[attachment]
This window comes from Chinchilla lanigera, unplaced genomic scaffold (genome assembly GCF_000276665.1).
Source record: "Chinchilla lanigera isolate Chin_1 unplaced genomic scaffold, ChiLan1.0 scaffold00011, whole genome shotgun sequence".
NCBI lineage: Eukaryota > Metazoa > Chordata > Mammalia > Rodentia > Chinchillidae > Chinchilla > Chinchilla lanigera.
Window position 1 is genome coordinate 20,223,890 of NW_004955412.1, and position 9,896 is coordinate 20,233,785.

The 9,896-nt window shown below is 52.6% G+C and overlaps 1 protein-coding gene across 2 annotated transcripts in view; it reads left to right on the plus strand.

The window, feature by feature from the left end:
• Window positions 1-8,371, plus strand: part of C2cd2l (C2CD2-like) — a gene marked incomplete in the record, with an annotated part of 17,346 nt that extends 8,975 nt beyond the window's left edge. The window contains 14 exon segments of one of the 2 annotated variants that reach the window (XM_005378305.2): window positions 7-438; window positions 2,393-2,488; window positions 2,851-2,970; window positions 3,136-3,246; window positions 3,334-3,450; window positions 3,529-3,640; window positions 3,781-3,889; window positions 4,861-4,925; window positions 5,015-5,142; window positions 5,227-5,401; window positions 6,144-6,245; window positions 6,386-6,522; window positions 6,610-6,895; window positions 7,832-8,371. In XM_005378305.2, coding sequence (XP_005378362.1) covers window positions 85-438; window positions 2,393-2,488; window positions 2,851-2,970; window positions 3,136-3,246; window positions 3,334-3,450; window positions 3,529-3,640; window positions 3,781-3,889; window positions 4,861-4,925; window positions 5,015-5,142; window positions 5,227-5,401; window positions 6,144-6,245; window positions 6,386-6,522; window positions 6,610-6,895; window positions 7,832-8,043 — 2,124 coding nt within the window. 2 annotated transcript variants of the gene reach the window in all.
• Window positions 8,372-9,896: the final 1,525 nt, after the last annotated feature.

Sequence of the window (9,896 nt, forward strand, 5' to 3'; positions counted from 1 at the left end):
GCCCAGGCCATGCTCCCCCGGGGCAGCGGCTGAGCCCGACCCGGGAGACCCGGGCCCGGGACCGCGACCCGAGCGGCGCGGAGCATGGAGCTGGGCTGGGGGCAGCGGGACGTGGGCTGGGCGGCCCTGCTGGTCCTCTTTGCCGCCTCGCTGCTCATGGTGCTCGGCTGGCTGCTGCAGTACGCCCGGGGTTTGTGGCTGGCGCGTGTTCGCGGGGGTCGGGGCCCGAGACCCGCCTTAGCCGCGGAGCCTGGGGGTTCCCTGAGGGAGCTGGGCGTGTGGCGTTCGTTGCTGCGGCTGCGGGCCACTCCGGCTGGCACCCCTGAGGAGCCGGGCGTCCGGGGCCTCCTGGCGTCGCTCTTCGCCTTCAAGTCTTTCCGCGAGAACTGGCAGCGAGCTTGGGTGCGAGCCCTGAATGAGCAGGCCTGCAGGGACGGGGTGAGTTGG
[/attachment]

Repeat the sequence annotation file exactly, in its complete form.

This window comes from Chinchilla lanigera, unplaced genomic scaffold (genome assembly GCF_000276665.1).
Source record: "Chinchilla lanigera isolate Chin_1 unplaced genomic scaffold, ChiLan1.0 scaffold00011, whole genome shotgun sequence".
NCBI lineage: Eukaryota > Metazoa > Chordata > Mammalia > Rodentia > Chinchillidae > Chinchilla > Chinchilla lanigera.
Window position 1 is genome coordinate 20,223,890 of NW_004955412.1, and position 9,896 is coordinate 20,233,785.

The 9,896-nt window shown below is 52.6% G+C and overlaps 1 protein-coding gene across 2 annotated transcripts in view; it reads left to right on the plus strand.

The window, feature by feature from the left end:
• Window positions 1-8,371, plus strand: part of C2cd2l (C2CD2-like) — a gene marked incomplete in the record, with an annotated part of 17,346 nt that extends 8,975 nt beyond the window's left edge. The window contains 14 exon segments of one of the 2 annotated variants that reach the window (XM_005378305.2): window positions 7-438; window positions 2,393-2,488; window positions 2,851-2,970; window positions 3,136-3,246; window positions 3,334-3,450; window positions 3,529-3,640; window positions 3,781-3,889; window positions 4,861-4,925; window positions 5,015-5,142; window positions 5,227-5,401; window positions 6,144-6,245; window positions 6,386-6,522; window positions 6,610-6,895; window positions 7,832-8,371. In XM_005378305.2, coding sequence (XP_005378362.1) covers window positions 85-438; window positions 2,393-2,488; window positions 2,851-2,970; window positions 3,136-3,246; window positions 3,334-3,450; window positions 3,529-3,640; window positions 3,781-3,889; window positions 4,861-4,925; window positions 5,015-5,142; window positions 5,227-5,401; window positions 6,144-6,245; window positions 6,386-6,522; window positions 6,610-6,895; window positions 7,832-8,043 — 2,124 coding nt within the window. 2 annotated transcript variants of the gene reach the window in all.
• Window positions 8,372-9,896: the final 1,525 nt, after the last annotated feature.

Sequence of the window (9,896 nt, forward strand, 5' to 3'; positions counted from 1 at the left end):
GCCCAGGCCATGCTCCCCCGGGGCAGCGGCTGAGCCCGACCCGGGAGACCCGGGCCCGGGACCGCGACCCGAGCGGCGCGGAGCATGGAGCTGGGCTGGGGGCAGCGGGACGTGGGCTGGGCGGCCCTGCTGGTCCTCTTTGCCGCCTCGCTGCTCATGGTGCTCGGCTGGCTGCTGCAGTACGCCCGGGGTTTGTGGCTGGCGCGTGTTCGCGGGGGTCGGGGCCCGAGACCCGCCTTAGCCGCGGAGCCTGGGGGTTCCCTGAGGGAGCTGGGCGTGTGGCGTTCGTTGCTGCGGCTGCGGGCCACTCCGGCTGGCACCCCTGAGGAGCCGGGCGTCCGGGGCCTCCTGGCGTCGCTCTTCGCCTTCAAGTCTTTCCGCGAGAACTGGCAGCGAGCTTGGGTGCGAGCCCTGAATGAGCAGGCCTGCAGGGACGGGGTGAGTTGG